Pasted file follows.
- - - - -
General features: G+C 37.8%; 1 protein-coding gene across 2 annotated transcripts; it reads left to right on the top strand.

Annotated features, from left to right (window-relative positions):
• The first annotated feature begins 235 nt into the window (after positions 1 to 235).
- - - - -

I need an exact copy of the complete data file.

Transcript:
General features: G+C 37.8%; 1 protein-coding gene across 2 annotated transcripts; it reads left to right on the top strand.

Annotated features, from left to right (window-relative positions):
• The first annotated feature begins 235 nt into the window (after positions 1 to 235).